She sees a giant being, wearing a helmet and cradling an infant. She can feel his mind. He’s not what they’d call a King. He’s like the bear in the cave: the monster. But, as she is his mind, he perceives her as well. Mo breaks contact too late. The next moment, they are teleported into a forest, where Oberon wants them to be.

I think our past just caught up with us, observes Captain Midlands as they find themselves surrounded by dozens of fairies.

While the battle rages on, Mo kneels, staring at her crystal. She is in Oberon’s thoughts and cannot believe it. What is so important about her?

Firing hotknives, Wisdom asks if anyone has a plan. Using an invective, Tink calls out to Oberon, calling him “father,” to stop this!

And he does, explaining that he took the baby to be raised as an ambassador to Earth. A covenant between worlds. Fairies have become tainted. Changed by humans’ fear and rage, They brought this wrath on themselves. “Brought it on ourselves, my arse!” Wisdom shouts back. Oberon could have called them back. Now he’s going to. Or Wisdom will show him rage and fear. And he adds a message from her majesty’s government: “This is a young country.”

Oberon considers his words and suggests a different kind of covenant, if his daughter is willing.

Some time later Wisdom and Tink are lying together after a hot round of sex. The things he does for England, Pete sighs.

One week later, Pete visits Maureen at her flat in Kew and reveals that Grimsdale considers their operation a huge success. The fairy attacks have stopped. But Tink keeps smiling at him. If he chucks her, they are at war with fairy land, so “no pressure.” But hey, it can’t be binding in law.

Noticing her evasive look, he asks Mo what she saw in Oberon’s mind. It’s complicated, she sighs. Something terrible is coming. And she’s in it. She’s important to it. Course she is, he tells her cheerfully. She’s probably going to save the world. She’s with his firm now. They’re all heading for the future together.

A young boy suddenly stands in the kitchen doorway. Calling him “Jonathan,” Mo asks him to say “hello” to Pete. The boy stares at Pete, an unreadable expression on his face, while Pete tries his best to be kiddie-friendly, asking him what he likes. He bets Jonathan likes Captain Scarlet. Before Jonathan’s inner eye, he sees Pete killed horribly by tentacles. He says nothing.

The strong silent type, eh? Pete inquires. That’s what the ladies like. Give it a few years, he’ll find out.

Jonathan still stares coldly.

Characters Involved: 

Pete Wisdom

Captain Midlands, John the Skrull, Maureen Raven, Tink (Wisdom’s MI-13 striketeam)

Sir Mortimer Grimsdale (Joint Intelligence Committee chair)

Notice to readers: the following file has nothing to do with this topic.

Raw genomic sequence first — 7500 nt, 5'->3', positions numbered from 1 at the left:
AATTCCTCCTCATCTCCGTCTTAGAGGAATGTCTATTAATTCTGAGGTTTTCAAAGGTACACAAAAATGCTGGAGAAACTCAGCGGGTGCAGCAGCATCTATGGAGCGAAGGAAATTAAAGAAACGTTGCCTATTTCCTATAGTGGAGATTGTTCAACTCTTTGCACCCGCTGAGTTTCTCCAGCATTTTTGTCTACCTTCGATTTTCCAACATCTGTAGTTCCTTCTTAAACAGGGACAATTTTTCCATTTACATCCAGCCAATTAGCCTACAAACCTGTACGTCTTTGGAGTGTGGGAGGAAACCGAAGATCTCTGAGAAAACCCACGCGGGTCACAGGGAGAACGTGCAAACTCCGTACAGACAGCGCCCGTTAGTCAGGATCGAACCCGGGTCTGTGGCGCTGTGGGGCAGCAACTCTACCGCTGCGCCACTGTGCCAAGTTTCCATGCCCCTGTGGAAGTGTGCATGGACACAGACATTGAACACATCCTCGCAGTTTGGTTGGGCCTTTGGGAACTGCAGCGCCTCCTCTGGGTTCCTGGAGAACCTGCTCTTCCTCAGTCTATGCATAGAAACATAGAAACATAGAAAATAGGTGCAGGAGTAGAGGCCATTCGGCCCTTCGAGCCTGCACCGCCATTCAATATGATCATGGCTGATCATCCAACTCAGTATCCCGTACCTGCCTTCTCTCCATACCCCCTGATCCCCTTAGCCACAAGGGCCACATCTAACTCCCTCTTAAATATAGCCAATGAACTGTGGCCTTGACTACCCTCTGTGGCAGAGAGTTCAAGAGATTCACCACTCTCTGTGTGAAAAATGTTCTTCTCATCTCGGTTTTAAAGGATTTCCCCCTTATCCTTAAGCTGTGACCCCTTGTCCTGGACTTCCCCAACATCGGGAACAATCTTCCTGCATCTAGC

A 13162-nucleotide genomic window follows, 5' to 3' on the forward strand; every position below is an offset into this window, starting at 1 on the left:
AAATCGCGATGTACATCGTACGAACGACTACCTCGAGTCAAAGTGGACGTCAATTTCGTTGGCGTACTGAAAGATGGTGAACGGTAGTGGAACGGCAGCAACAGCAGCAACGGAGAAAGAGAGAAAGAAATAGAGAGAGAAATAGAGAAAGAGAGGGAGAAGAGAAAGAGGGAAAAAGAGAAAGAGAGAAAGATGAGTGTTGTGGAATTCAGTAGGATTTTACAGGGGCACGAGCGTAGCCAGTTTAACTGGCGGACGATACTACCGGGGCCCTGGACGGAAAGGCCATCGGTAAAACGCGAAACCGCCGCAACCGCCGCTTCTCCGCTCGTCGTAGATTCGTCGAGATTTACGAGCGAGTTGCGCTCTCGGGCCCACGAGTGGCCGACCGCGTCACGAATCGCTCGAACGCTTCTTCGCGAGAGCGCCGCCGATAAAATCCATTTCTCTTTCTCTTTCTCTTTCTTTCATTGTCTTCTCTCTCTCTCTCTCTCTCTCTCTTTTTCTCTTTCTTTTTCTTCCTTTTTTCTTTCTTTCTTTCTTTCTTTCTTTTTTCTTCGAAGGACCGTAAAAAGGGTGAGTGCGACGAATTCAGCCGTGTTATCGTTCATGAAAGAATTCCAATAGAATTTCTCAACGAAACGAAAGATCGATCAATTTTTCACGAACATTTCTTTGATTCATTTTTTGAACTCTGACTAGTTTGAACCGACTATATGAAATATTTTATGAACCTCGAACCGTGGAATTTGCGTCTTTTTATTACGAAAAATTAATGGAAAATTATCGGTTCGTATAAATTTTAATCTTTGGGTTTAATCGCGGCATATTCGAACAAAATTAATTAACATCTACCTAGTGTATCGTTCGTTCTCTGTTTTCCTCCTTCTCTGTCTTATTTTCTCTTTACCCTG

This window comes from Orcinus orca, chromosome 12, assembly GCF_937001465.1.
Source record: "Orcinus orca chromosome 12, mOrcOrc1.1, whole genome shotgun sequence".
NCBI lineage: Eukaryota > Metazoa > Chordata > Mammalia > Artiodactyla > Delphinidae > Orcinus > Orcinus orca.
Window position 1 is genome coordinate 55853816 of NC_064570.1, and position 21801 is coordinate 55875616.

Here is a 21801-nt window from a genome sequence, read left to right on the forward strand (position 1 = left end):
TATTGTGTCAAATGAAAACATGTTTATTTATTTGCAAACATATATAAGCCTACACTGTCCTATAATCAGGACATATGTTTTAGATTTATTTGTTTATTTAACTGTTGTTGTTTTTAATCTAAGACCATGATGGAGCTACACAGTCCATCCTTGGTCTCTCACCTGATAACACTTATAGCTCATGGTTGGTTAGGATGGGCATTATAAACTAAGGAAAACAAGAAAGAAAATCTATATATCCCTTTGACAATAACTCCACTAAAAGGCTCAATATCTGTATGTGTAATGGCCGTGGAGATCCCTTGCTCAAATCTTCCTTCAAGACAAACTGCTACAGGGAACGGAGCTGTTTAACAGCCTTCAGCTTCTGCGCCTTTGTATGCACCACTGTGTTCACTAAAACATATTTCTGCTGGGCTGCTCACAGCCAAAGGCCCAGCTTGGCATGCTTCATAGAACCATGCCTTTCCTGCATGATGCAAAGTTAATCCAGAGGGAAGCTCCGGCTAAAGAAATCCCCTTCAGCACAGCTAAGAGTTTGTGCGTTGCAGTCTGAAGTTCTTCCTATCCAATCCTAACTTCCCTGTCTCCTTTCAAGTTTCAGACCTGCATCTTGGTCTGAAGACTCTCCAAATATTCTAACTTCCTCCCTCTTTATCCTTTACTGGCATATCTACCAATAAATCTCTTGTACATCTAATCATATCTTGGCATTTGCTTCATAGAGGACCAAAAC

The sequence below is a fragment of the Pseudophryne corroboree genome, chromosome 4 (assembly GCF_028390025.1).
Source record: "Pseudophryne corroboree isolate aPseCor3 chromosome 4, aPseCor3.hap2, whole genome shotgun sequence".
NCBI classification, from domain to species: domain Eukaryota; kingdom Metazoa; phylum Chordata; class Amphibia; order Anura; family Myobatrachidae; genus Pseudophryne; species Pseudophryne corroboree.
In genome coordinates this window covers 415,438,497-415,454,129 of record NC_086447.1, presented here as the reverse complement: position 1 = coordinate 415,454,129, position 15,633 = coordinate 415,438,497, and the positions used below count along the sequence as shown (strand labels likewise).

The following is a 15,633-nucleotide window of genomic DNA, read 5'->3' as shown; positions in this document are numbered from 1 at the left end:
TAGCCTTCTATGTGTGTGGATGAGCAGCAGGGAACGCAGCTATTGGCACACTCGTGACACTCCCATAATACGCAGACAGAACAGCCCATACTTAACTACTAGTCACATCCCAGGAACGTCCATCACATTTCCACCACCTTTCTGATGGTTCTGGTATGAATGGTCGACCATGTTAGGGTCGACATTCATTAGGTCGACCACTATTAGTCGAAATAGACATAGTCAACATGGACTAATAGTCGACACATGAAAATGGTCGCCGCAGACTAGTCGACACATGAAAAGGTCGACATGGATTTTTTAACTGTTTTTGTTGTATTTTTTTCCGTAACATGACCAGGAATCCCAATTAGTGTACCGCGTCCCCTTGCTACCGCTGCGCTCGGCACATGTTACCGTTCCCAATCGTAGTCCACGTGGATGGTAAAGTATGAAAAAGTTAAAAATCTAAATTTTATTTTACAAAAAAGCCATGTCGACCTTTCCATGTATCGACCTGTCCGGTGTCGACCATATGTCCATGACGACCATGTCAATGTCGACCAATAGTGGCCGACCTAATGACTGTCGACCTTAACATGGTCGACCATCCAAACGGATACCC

Sir Clive Reston, Jack Tarr (MI-6 employees)

MI-13 scientists


Other fairies

Jonathan Raven

on the phone:

Emma Frost

in Grimsdale’s narration

fairie victims

mother of the kidnapped baby

Story Notes: 

The Wisdom series appears under the Max label. Hence there is a fair amount of swearing, violence and partial nudity.

With Braddock, Grimsdale refers to Captain Britain, who once had the throne of Otherworld.

The “she” Pete and Emma are talking about is no doubt Pete’s former flame, Kitty Pryde.

It is unclear how MI-13 seems to be able to get to Otherworld easily, when Captain Britain is apparently stuck on Earth. However, one can assume that, since Wisdom is interested in Braddock staying in Britain and with Excalibur, he is not likely to inform Cap about that option.

MI-5 stands for “Military Intelligence, Section Five,” the British Security Service meant to protect the UK against threats to national security.

MI-6 is the Secret Intelligence Service (SIS), the United Kingdom's external intelligence agency. Under the direction of the Joint Intelligence Committee (JIC), it works alongside the Security Service (MI5)

MI-13 is (probably) fictional.

In Irish and Scottish folklore, the Sluagh were the spirits of the restless dead. They are almost always depicted as troublesome and destructive. They were seen to fly in groups like flocks of birds, coming from the west, and were known to try to enter the house of a dying person in an effort to carry the soul away with them. West-facing windows were sometimes kept closed to keep them out. Some consider the Sluagh to also carry with them the souls of innocent people who were kidnapped by these destructive spirits.

“Stuart” is referring to Professor Alistair Stuart, late of the Weird Happenings Association and a close friend to the previous incarnation of Excalibur.

STRIKE was a British organization similar to SHIELD that played a role in the first Captain Britain series. It was eventually infiltrated (and presumably eventually dismantled) by the crimelord, Vixen.

The R.C.X. was a kind of follow-up organization dealing with weird happenings in the second Captain Britain series. Somewhat more sinister the organization was replaced by W.H.O, but secretly lived on under the leadership of Orpington-Smythe and Excalibur shut them down (Excalibur (1st series) #66-67)

The Weird Happenings Organization led by Stuart’s twin sister, Alysande, was another military organization dealing with off-beat events.

Black Air which Wisdom originally belonged to was meant to replace it, but quickly went bad. Officially Black Air was decommissioned, but an underground version still exists (as evidenced in recent issues of New Excalibur).

Riverdance is a theatrical show consisting of traditional Irish step dancing, notable for its rapid leg movements while body and arms are kept largely stationary.